The first Spanish region to approve new betting legislation
Even though there have been big announcements that the Spanish legislators will address the question of online gambling at a national level, the autonomous region of Aragon has decided to go solo and approve the new betting legislation which also contains provisions allowing online gambing.
2010 seemed to be a breaking point for the Spanish government which finally decided to address the question of national licensing and control regime for internet gambling; namely, late in 2010, the government debated draft bills, and then minister for the economy Elena Salgado came forward with an announcement that the drafting stage of a new regulatory regime has been largely fulfilled, adding the estimates that taxation from a legalized online gambling industry could fill the government coffers with another Euro 200 million per annum.
There seem to be two different taxation levels proposed by the bill – one for online sportsbetting business, and the other applying to general online gambling, including online poker and casino games. The general online gambling taxation has been based on gross gaming revenue, whereas the much more debated taxation of sportsbetting, suggested a flat 10 percent of turnover.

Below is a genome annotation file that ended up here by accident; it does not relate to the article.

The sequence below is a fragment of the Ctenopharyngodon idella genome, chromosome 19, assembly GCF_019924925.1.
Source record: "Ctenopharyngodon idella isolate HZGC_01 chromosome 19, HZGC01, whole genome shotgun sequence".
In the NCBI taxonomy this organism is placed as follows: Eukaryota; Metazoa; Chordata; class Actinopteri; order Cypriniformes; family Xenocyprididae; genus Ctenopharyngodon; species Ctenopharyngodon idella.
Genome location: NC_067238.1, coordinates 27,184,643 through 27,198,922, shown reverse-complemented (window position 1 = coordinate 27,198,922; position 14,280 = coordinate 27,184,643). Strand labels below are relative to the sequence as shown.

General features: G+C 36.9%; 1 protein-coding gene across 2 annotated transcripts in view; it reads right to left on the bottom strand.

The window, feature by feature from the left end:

The whole debate about the sportsbetting taxation triggered warnings from trade associations and operators, that such a rate jeopardizes tens of millions in sponsorship and advertising Euros, and that it may also limit Spanish licensed operators’ competitiveness. In light of such development, trade associations like EGBA, the RGA and Spain's AEDAPI have all called for further consultation on the sports betting tax issue.
Apart from these differences, it is believed that the regulations will set up a controlling commission, prevent advertizing from unauthorized operators and introduce a prohibition for Spanish citizens to access unlicensed online casinos.
In addition, they will introduce severe fines for the unlicensed operators who access the market, but also try to protect Spanish licensees whilst staying within EU law, which still needs to pass the European Commission inspection. Also, it has been widely speculated that the state monopoly Loterias y Apuestas del Estado (LAE) will possibly be privatized soon.